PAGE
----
Interesting note: in New Mexico grocery stores and convenience stores appear to make up the bulk of liquor, wine, and beer retail.  Even in a progressive place like Taos, there are NO liquor stores.  Albertson’s has the best wine, beer, and liquor selection, even high end wines.  If you Google a liquor store in say, Angel Fire, chances are the place is a C-store and gas retailer as well.

There are some mega-retailers like Total Wine in Albuquerque and Rio Rancho, but they don’t seem to be in the smaller towns and cities. 


Title: Re: Another stab at liquor law reform
Post by: cannon_fodder on August 30, 2016, 11:06:02 am
SQ 791 did not make the Nov. 8 ballot, but SQ 792 did:

Interesting note: in New Mexico grocery stores and convenience stores appear to make up the bulk of liquor, wine, and beer retail.  Even in a progressive place like Taos, there are NO liquor stores.  Albertson’s has the best wine, beer, and liquor selection, even high end wines.  If you Google a liquor store in say, Angel Fire, chances are the place is a C-store and gas retailer as well.

I'd say that is the norm in most states that have cut into liquor store monopolies. Tulsa has a dozen in the 8 square miles between Sheridan and Peoria, 11th and 31st. 51st Street has one every intersection between Lewis and Mingo. Ini south Tulsa I'd guess more major intersections have a liquor store than do not have a liquor store. If you're not from here, you notice them everywhere. There 840 liquor stores in Oklahoma are registered. In Iowa there are few liquor stores, in all of Des Moines there are maybe a dozen liquor or "wine and spirit" stores. Springfield Missouri has maybe a dozen (mostly one franchise).

 That's why the liquor stores are fighting so hard, without state protection for their business model - it is hard to sustain. You need to bring something to the table a grocery store does not - selection, knowledge, customer service, price. Something. Or competition (the consumer) will shut you down. No one has explained to me what I consider a true State interest in protecting liquor stores.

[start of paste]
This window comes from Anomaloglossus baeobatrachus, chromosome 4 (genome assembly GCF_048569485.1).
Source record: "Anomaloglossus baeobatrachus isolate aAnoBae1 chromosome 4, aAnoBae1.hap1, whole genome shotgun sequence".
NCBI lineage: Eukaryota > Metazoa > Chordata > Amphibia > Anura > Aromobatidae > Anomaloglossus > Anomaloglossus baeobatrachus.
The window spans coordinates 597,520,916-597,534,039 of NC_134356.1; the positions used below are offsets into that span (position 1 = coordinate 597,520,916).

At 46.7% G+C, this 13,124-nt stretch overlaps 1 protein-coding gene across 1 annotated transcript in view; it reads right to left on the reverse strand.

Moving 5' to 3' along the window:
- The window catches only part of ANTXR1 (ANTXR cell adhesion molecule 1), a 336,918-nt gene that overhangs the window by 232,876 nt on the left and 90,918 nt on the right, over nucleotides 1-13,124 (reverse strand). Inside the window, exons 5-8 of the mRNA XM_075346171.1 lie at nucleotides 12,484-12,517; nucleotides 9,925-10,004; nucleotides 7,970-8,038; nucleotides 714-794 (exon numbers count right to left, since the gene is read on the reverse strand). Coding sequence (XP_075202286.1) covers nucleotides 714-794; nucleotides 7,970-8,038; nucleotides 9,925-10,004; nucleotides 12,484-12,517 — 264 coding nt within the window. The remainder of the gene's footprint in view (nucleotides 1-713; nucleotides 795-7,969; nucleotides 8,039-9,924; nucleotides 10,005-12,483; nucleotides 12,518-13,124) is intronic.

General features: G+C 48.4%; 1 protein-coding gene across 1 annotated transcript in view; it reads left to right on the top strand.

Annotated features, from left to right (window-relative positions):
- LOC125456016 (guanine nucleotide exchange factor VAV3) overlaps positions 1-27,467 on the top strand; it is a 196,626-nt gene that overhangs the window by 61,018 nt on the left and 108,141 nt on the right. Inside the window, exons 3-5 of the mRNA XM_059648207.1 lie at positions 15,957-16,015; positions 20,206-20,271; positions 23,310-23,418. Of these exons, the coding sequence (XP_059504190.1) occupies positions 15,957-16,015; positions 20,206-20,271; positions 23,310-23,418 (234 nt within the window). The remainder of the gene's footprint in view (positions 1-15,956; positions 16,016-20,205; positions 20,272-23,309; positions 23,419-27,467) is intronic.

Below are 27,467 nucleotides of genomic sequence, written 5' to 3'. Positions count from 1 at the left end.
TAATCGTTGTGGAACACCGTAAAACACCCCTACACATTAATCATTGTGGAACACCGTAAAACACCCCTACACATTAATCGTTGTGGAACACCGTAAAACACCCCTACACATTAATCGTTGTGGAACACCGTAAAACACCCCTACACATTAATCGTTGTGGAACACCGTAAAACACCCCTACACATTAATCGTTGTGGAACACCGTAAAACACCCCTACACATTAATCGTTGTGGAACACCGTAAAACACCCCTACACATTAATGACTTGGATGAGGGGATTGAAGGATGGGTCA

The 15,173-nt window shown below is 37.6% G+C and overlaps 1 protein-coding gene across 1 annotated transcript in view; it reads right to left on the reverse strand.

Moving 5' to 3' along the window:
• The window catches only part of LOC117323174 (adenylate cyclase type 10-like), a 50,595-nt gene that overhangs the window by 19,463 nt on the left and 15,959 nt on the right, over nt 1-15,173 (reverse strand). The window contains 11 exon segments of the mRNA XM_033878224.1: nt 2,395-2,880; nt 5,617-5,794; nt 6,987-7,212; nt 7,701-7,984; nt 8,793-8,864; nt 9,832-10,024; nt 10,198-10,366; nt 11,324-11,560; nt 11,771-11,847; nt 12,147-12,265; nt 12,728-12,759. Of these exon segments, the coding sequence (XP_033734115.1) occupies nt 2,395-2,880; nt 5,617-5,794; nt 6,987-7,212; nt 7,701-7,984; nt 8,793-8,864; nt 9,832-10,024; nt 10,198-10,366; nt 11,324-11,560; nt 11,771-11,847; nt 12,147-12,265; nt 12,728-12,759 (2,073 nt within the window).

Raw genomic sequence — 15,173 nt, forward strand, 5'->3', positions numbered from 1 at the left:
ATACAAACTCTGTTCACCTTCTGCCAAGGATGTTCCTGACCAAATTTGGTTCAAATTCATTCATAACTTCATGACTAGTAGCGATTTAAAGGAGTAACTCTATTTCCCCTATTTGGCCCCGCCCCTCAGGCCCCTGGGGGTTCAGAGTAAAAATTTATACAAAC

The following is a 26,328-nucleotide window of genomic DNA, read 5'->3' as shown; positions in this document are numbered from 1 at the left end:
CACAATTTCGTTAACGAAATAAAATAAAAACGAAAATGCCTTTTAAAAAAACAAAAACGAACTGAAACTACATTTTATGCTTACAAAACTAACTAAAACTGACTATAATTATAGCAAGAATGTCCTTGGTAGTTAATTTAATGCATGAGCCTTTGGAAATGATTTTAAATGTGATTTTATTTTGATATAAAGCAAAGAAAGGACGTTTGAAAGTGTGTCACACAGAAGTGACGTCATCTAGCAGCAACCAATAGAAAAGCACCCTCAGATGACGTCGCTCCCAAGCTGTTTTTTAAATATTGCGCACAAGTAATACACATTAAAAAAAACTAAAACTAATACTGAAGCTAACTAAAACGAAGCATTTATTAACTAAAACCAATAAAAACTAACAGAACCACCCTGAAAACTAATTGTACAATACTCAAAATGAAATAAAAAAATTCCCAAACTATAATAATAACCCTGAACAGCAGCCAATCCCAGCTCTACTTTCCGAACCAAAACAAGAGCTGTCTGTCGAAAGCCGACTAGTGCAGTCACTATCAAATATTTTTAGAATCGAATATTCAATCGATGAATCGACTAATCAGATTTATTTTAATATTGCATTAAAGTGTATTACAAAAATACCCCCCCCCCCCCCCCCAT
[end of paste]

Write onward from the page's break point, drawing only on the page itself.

Title: Re: Another stab at liquor law reform
Post by: Conan71 on August 30, 2016, 11:21:54 am
I'd say that is the norm in most states that have cut into liquor store monopolies. Tulsa has a dozen in the 8 square miles between Sheridan and Peoria, 11th and 31st. 51st Street has one every intersection between Lewis and Mingo. Ini south Tulsa I'd guess more major intersections have a liquor store than do not have a liquor store. If you're not from here, you notice them everywhere. There 840 liquor stores in Oklahoma are registered. In Iowa there are few liquor stores, in all of Des Moines there are maybe a dozen liquor or "wine and spirit" stores. Springfield Missouri has maybe a dozen (mostly one franchise).

 That's why the liquor stores are fighting so hard, without state protection for their business model - it is hard to sustain. You need to bring something to the table a grocery store does - selection, knowledge, customer service, price. Something. Or competition (the consumer) will shut you down. No one has explained to me what I consider a true State interest in protecting liquor stores.

And here’s why someone like Ranch Acres does not need to worry about competition from Wal-Mart Market around the corner:  Wal-Mart cannot (or will not) afford the shelf space to carry more expensive wines and they will never carry 500 or so different beers or premium spirits.  They want quick turn items not shelf turds that will sit for two or three months.